The Great Conspiracy: Its Origin and History
A.R. Hart & Company, 1886 - 810 psl.
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adopted advance amendment arms Army attack attempt authority batteries battle become believe Bill Brigade Bull Run called carry cause command Compromise Congress Constitution continued Convention Country Court decision direction Douglas duty effect election Enemy equal existence fact Federal feel fire force Ford Free friends Fugitive further give Government hand held hope House immediate institutions issue Labor laws letter Lincoln majority March matter means measure ment miles Military Missouri never North Northern object officers once organized Party passed patriotic Peace persons political position present President principle proposed proposition protect question Rebel Rebellion received regiments Report Representatives Republican Resolution respect Secession secure Senate Service side Slave Slavery South Carolina Southern speech stand Tariff Territory thing tion troops Union United Virginia vote Washington whole
439 psl. - That on the first day of January, in the year of "our Lord one thousand eight hundred and sixty"three, all persons held as slaves within any State or "designated part of a State, the people whereof shall "then be in rebellion against the United States, shall "be then, thenceforward, and forever free...
682 psl. - Measures, is hereby declared inoperative and void : it being the true intent and meaning of this act, not to legislate slavery into any territory or state, nor to exclude it therefrom, but to leave the people thereof perfectly free to form and regulate their domestic institutions in their own way, subject only to the constitution of the United States...
18 psl. - States and of amendments thereto, they constituted a general government for special purposes, delegated to that government certain definite powers, reserving each State to itself, the residuary mass of right to their own self-government; and that whensoever the general government assumes undelegated powers, its acts are unauthoritative, void, and of no force...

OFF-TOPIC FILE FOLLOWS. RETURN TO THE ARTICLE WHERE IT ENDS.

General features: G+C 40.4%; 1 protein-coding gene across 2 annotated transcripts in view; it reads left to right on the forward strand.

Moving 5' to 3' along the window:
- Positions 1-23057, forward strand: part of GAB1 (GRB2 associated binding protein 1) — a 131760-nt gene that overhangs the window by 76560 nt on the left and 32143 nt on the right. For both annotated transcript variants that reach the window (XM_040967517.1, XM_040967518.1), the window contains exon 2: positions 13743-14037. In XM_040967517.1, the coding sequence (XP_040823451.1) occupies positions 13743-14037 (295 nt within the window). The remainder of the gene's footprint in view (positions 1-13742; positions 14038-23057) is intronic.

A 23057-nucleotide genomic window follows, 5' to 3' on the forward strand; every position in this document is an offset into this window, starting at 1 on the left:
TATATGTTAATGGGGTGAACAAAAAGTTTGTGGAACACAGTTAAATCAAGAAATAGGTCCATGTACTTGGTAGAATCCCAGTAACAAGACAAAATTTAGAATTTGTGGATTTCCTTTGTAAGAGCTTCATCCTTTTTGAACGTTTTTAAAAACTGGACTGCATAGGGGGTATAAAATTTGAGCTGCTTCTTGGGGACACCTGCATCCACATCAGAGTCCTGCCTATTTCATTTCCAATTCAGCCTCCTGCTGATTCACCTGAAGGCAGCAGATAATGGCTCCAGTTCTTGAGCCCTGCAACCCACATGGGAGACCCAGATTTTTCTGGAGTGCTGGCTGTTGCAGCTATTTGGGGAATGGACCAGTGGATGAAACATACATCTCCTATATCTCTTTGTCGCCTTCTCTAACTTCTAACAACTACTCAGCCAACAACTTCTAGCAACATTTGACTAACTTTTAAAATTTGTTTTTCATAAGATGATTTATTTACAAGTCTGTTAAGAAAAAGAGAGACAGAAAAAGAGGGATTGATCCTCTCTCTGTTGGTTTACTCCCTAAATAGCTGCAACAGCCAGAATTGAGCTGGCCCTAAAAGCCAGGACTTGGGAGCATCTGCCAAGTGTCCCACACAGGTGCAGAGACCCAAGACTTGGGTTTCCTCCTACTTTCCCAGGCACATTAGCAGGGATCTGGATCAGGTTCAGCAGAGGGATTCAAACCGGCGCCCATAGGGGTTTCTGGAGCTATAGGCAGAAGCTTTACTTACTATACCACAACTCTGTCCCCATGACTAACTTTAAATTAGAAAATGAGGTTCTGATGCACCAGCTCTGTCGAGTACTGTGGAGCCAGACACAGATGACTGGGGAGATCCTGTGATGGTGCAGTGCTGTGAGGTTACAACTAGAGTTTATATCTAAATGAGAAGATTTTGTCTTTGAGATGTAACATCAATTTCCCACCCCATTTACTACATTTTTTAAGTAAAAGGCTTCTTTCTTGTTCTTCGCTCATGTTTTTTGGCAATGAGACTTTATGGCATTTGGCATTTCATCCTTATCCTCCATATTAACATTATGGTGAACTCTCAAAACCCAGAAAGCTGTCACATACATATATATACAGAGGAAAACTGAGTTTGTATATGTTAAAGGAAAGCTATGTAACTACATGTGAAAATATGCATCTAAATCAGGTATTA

184 psl. - Such of you as are now dissatisfied still have the old Constitution unimpaired, and, on the sensitive point, the laws of your own framing under it; while the new Administration will have no immediate power, if it would, to change either. If it were admitted that you who are dissatisfied hold the right side in the dispute, there still is no single good reason for precipitate action. Intelligence, patriotism, Christianity, and a firm reliance on Him who has never yet forsaken this favored land, are...
629 psl. - If we shall suppose that American slavery is one of those offences which, in the Providence of God, must needs come, but which having continued through His appointed time, He now wills to remove, and that He gives to both North and South this terrible war, as the woe due to those by whom the offence came, shall we discern therein any departure from those divine attributes which the believers in a living God always ascribe to Him? Fondly do we hope fervently do we pray that this mighty scourge...
514 psl. - But in a larger sense we cannot dedicate, we cannot consecrate, we cannot hallow this ground. The brave men, living and dead, who struggled here, have consecrated it far above our power to add or detract. The world will little note, nor long remember, what we say here, but it can never forget what they did here.
11 psl. - ... provided, always, that any person escaping into the same, from whom labor or service is lawfully claimed in any one of the original States, such fugitive may be lawfully reclaimed, and conveyed to the person claiming his or her labor or service as aforesaid.
497 psl. - My paramount object in this struggle is to save the Union, and is not either to save or destroy slavery. If I could save the Union without freeing any slave, I would do it...
50 psl. - We are now far into the fifth year, since a policy was initiated with the avowed object and confident promise of putting an end to slavery agitation. Under the operation of that policy, that agitation has not only not ceased, but has constantly augmented. In my opinion, it will not cease, until a crisis shall have been reached and passed. ' A house divided against itself cannot stand/ I believe this government cannot endure permanently half slave and half free.
3 psl. - Determined to keep open a market where men should be bought and sold, he has prostituted his negative for suppressing every legislative attempt to prohibit or to restrain this execrable commerce.
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The Secession Movement in the Middle Atlantic States
William C. Wright
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